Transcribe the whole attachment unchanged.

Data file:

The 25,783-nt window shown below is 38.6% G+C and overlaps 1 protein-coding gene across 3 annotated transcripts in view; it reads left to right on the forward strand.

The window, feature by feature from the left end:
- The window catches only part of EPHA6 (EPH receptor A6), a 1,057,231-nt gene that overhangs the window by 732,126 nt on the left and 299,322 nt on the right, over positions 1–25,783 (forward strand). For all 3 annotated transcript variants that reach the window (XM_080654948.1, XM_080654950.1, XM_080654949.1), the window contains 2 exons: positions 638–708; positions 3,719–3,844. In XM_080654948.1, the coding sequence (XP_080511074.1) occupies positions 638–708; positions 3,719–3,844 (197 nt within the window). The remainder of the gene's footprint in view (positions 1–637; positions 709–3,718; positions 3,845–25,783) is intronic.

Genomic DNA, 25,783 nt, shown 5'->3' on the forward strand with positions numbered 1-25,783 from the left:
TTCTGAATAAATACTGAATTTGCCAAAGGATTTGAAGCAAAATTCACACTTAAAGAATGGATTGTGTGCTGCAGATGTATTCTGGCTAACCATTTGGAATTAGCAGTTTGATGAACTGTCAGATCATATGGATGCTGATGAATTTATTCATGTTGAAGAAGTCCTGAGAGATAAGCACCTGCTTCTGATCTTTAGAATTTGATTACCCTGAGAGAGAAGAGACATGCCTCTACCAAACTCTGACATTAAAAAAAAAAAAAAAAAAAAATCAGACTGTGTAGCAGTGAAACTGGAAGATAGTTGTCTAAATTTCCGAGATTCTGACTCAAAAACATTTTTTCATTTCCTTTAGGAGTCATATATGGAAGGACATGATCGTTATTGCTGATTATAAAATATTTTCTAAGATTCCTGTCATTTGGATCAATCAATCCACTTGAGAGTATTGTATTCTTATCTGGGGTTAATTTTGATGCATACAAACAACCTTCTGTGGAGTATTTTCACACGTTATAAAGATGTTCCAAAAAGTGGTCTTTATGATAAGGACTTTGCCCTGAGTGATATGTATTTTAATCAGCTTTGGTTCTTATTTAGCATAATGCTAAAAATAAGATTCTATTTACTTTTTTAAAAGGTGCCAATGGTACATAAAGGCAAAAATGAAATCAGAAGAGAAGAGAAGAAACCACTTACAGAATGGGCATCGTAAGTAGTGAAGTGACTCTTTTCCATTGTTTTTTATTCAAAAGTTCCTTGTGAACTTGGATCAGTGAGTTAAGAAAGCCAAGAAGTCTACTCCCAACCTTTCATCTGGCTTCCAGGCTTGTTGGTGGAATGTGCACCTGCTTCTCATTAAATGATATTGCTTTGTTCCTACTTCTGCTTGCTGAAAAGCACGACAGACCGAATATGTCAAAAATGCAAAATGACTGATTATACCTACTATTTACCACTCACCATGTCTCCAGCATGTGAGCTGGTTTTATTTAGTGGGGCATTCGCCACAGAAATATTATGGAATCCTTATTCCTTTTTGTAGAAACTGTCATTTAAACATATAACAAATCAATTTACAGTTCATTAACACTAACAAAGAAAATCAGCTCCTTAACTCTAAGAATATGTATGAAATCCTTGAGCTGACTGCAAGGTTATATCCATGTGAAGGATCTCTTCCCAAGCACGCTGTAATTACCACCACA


The 25,783-nt window shown below is 38.6% G+C and overlaps 1 protein-coding gene across 3 annotated transcripts in view; it reads left to right on the forward strand.

The window, feature by feature from the left end:
- The window catches only part of EPHA6 (EPH receptor A6), a 1,057,231-nt gene that overhangs the window by 732,126 nt on the left and 299,322 nt on the right, over positions 1–25,783 (forward strand). For all 3 annotated transcript variants that reach the window (XM_080654948.1, XM_080654950.1, XM_080654949.1), the window contains 2 exons: positions 638–708; positions 3,719–3,844. In XM_080654948.1, the coding sequence (XP_080511074.1) occupies positions 638–708; positions 3,719–3,844 (197 nt within the window). The remainder of the gene's footprint in view (positions 1–637; positions 709–3,718; positions 3,845–25,783) is intronic.

Genomic DNA, 25,783 nt, shown 5'->3' on the forward strand with positions numbered 1-25,783 from the left:
TTCTGAATAAATACTGAATTTGCCAAAGGATTTGAAGCAAAATTCACACTTAAAGAATGGATTGTGTGCTGCAGATGTATTCTGGCTAACCATTTGGAATTAGCAGTTTGATGAACTGTCAGATCATATGGATGCTGATGAATTTATTCATGTTGAAGAAGTCCTGAGAGATAAGCACCTGCTTCTGATCTTTAGAATTTGATTACCCTGAGAGAGAAGAGACATGCCTCTACCAAACTCTGACATTAAAAAAAAAAAAAAAAAAAAATCAGACTGTGTAGCAGTGAAACTGGAAGATAGTTGTCTAAATTTCCGAGATTCTGACTCAAAAACATTTTTTCATTTCCTTTAGGAGTCATATATGGAAGGACATGATCGTTATTGCTGATTATAAAATATTTTCTAAGATTCCTGTCATTTGGATCAATCAATCCACTTGAGAGTATTGTATTCTTATCTGGGGTTAATTTTGATGCATACAAACAACCTTCTGTGGAGTATTTTCACACGTTATAAAGATGTTCCAAAAAGTGGTCTTTATGATAAGGACTTTGCCCTGAGTGATATGTATTTTAATCAGCTTTGGTTCTTATTTAGCATAATGCTAAAAATAAGATTCTATTTACTTTTTTAAAAGGTGCCAATGGTACATAAAGGCAAAAATGAAATCAGAAGAGAAGAGAAGAAACCACTTACAGAATGGGCATCGTAAGTAGTGAAGTGACTCTTTTCCATTGTTTTTTATTCAAAAGTTCCTTGTGAACTTGGATCAGTGAGTTAAGAAAGCCAAGAAGTCTACTCCCAACCTTTCATCTGGCTTCCAGGCTTGTTGGTGGAATGTGCACCTGCTTCTCATTAAATGATATTGCTTTGTTCCTACTTCTGCTTGCTGAAAAGCACGACAGACCGAATATGTCAAAAATGCAAAATGACTGATTATACCTACTATTTACCACTCACCATGTCTCCAGCATGTGAGCTGGTTTTATTTAGTGGGGCATTCGCCACAGAAATATTATGGAATCCTTATTCCTTTTTGTAGAAACTGTCATTTAAACATATAACAAATCAATTTACAGTTCATTAACACTAACAAAGAAAATCAGCTCCTTAACTCTAAGAATATGTATGAAATCCTTGAGCTGACTGCAAGGTTATATCCATGTGAAGGATCTCTTCCCAAGCACGCTGTAATTACCACCACA